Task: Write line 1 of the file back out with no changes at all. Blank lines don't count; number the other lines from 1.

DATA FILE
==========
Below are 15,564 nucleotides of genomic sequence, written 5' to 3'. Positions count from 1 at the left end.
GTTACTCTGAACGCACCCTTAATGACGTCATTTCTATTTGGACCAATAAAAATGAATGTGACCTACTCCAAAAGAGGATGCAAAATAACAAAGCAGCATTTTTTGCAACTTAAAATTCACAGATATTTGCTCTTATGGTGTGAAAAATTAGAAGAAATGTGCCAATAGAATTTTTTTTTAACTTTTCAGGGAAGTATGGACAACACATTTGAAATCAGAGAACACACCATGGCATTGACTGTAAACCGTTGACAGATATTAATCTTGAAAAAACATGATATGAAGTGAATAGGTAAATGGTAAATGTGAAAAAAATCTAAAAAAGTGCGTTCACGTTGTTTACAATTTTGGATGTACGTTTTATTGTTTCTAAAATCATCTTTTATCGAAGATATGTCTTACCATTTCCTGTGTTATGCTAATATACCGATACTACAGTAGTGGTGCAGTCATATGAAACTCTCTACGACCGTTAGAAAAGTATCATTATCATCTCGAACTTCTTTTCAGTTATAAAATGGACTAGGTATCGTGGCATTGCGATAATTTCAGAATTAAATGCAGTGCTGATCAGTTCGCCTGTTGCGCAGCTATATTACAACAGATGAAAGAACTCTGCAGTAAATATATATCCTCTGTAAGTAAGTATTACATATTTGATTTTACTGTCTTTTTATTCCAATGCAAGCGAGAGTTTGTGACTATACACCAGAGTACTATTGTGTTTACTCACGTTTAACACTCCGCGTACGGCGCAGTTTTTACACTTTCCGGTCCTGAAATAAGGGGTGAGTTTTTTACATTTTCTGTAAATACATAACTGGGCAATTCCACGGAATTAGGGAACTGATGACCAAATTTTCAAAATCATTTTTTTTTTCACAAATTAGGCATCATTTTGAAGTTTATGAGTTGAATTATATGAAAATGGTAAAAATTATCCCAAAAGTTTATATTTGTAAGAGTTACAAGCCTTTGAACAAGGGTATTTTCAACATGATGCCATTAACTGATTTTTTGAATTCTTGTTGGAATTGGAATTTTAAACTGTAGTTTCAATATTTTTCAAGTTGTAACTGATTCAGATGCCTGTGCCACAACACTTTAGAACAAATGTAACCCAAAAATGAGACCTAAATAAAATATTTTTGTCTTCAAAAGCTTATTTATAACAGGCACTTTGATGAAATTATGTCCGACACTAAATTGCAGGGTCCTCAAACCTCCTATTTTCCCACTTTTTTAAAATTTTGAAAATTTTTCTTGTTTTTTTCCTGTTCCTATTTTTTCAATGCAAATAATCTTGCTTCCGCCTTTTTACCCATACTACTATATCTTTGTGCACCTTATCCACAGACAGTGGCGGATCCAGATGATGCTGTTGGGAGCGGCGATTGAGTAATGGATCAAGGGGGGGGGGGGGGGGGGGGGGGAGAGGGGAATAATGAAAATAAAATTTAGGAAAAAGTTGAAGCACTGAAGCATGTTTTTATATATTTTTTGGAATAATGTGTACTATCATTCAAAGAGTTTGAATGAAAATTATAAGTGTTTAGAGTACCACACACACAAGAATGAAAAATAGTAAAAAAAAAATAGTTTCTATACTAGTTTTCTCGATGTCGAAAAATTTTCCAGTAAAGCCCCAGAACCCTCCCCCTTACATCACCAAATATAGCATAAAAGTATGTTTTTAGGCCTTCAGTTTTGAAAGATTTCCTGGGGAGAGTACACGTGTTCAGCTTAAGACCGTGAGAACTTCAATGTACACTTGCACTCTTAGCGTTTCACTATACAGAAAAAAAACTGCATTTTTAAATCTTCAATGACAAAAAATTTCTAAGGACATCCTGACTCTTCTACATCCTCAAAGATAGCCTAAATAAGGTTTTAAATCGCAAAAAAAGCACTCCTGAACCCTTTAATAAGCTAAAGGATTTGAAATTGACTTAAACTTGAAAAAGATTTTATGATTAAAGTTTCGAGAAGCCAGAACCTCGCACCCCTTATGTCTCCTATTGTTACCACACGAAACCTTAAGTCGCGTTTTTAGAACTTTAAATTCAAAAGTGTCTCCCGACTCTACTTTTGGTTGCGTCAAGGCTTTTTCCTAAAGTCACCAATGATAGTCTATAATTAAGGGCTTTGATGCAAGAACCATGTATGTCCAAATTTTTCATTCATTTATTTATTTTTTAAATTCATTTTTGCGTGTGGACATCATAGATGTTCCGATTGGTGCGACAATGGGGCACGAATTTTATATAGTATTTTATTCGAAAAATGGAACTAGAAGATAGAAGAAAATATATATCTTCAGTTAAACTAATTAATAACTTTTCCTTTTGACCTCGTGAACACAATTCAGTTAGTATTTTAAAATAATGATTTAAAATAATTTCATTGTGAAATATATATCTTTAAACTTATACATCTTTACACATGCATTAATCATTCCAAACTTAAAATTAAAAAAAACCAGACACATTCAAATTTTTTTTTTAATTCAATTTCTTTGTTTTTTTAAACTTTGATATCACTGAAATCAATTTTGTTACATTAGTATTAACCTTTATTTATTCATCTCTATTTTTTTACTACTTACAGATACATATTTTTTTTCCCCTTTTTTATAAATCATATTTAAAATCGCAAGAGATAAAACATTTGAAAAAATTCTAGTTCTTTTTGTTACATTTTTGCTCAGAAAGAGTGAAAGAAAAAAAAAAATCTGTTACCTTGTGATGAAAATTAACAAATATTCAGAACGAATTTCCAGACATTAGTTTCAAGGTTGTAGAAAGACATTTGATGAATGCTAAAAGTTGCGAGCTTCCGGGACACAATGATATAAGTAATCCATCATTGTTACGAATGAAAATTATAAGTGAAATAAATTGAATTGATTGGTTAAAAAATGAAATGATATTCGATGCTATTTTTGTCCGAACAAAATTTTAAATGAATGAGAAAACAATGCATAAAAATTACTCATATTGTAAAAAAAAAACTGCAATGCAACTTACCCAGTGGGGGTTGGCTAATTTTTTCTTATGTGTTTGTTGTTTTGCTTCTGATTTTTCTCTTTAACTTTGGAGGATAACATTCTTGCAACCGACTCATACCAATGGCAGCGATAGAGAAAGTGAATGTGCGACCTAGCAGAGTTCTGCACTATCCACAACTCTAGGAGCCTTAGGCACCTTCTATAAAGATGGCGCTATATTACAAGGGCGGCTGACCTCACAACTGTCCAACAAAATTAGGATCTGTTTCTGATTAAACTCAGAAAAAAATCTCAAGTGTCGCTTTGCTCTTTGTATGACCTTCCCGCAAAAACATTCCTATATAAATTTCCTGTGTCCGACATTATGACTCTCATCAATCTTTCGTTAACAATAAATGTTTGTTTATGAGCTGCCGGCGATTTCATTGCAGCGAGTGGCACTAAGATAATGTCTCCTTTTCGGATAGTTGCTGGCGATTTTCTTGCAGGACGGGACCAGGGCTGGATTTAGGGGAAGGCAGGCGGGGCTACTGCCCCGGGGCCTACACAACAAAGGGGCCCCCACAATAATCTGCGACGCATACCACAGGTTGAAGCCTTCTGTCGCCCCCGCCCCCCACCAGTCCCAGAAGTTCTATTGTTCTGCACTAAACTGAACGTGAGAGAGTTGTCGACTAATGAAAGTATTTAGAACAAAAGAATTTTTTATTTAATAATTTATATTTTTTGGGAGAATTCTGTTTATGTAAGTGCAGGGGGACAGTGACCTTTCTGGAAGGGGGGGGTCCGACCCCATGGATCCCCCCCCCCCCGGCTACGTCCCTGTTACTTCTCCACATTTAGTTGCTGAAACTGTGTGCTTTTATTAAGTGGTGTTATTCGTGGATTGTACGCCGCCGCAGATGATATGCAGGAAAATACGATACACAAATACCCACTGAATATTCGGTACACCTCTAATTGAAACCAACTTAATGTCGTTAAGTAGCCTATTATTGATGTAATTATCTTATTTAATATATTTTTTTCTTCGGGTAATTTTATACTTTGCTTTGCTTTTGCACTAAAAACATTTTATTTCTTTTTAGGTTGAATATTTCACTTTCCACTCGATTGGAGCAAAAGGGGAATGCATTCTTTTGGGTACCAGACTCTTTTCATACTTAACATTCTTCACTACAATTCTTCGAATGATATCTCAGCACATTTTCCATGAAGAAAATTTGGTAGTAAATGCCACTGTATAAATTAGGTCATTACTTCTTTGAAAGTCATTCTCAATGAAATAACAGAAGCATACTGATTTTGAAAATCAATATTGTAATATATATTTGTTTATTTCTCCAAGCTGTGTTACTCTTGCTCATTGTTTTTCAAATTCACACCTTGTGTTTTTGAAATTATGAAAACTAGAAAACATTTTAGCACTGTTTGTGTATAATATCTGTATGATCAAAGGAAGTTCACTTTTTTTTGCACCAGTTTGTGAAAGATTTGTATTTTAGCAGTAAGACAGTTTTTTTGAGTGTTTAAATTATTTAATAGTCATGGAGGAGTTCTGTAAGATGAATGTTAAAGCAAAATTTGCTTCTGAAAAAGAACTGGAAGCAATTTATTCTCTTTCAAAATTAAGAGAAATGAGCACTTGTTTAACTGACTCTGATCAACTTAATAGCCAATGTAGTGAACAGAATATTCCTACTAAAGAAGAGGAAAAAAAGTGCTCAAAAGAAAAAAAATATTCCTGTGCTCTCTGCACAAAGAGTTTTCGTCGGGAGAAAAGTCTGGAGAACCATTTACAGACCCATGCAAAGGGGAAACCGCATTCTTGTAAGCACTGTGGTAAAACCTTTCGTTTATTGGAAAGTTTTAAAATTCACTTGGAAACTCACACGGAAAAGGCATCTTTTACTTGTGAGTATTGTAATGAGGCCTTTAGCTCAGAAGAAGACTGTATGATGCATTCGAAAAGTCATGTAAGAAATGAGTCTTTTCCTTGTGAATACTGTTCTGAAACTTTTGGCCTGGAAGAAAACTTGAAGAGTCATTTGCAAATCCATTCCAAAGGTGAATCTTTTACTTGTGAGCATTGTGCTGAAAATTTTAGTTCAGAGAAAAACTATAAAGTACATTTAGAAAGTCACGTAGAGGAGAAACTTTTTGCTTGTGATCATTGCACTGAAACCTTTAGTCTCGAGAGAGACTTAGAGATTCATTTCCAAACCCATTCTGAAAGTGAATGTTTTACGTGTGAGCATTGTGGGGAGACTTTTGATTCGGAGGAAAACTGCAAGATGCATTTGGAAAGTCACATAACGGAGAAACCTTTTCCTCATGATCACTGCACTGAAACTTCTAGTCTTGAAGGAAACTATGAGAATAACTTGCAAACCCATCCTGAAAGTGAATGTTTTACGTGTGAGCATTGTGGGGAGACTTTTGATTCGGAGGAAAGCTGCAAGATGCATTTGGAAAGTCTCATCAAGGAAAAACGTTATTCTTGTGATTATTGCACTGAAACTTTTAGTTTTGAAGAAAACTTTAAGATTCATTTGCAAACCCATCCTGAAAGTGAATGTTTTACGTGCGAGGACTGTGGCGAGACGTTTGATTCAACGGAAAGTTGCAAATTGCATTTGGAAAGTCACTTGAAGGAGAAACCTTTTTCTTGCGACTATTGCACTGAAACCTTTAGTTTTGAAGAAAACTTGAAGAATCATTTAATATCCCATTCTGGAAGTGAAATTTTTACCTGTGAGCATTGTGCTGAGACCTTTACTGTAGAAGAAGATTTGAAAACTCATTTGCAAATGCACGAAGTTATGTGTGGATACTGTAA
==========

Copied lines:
Below are 15,564 nucleotides of genomic sequence, written 5' to 3'. Positions count from 1 at the left end.